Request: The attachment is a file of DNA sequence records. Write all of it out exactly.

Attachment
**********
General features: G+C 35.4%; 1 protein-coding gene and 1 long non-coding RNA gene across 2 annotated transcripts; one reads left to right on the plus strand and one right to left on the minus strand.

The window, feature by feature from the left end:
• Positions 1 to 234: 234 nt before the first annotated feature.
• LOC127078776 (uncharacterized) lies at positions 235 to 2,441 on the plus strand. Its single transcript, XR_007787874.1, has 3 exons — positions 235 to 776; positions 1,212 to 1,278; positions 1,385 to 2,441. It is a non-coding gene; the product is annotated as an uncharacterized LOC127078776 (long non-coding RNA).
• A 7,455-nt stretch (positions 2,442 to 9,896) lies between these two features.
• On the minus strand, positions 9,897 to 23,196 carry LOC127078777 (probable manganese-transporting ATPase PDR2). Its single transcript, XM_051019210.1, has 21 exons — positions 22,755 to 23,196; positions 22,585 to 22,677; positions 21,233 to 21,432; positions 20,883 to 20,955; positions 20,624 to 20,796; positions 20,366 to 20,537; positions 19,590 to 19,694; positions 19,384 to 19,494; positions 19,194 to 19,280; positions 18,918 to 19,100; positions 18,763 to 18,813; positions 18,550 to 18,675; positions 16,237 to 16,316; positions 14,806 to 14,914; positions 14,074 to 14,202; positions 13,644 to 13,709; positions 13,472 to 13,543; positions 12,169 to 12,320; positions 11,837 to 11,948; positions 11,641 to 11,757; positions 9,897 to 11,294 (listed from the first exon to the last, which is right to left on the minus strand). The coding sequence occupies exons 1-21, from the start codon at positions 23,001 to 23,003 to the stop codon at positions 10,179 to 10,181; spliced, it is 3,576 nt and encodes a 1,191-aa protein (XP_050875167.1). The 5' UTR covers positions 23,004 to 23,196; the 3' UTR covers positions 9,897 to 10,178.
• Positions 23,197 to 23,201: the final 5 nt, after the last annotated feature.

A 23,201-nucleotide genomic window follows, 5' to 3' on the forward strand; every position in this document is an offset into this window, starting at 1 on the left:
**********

General features: G+C 35.4%; 1 protein-coding gene and 1 long non-coding RNA gene across 2 annotated transcripts; one reads left to right on the plus strand and one right to left on the minus strand.

The window, feature by feature from the left end:
• Positions 1 to 234: 234 nt before the first annotated feature.
• LOC127078776 (uncharacterized) lies at positions 235 to 2,441 on the plus strand. Its single transcript, XR_007787874.1, has 3 exons — positions 235 to 776; positions 1,212 to 1,278; positions 1,385 to 2,441. It is a non-coding gene; the product is annotated as an uncharacterized LOC127078776 (long non-coding RNA).
• A 7,455-nt stretch (positions 2,442 to 9,896) lies between these two features.
• On the minus strand, positions 9,897 to 23,196 carry LOC127078777 (probable manganese-transporting ATPase PDR2). Its single transcript, XM_051019210.1, has 21 exons — positions 22,755 to 23,196; positions 22,585 to 22,677; positions 21,233 to 21,432; positions 20,883 to 20,955; positions 20,624 to 20,796; positions 20,366 to 20,537; positions 19,590 to 19,694; positions 19,384 to 19,494; positions 19,194 to 19,280; positions 18,918 to 19,100; positions 18,763 to 18,813; positions 18,550 to 18,675; positions 16,237 to 16,316; positions 14,806 to 14,914; positions 14,074 to 14,202; positions 13,644 to 13,709; positions 13,472 to 13,543; positions 12,169 to 12,320; positions 11,837 to 11,948; positions 11,641 to 11,757; positions 9,897 to 11,294 (listed from the first exon to the last, which is right to left on the minus strand). The coding sequence occupies exons 1-21, from the start codon at positions 23,001 to 23,003 to the stop codon at positions 10,179 to 10,181; spliced, it is 3,576 nt and encodes a 1,191-aa protein (XP_050875167.1). The 5' UTR covers positions 23,004 to 23,196; the 3' UTR covers positions 9,897 to 10,178.
• Positions 23,197 to 23,201: the final 5 nt, after the last annotated feature.

A 23,201-nucleotide genomic window follows, 5' to 3' on the forward strand; every position in this document is an offset into this window, starting at 1 on the left: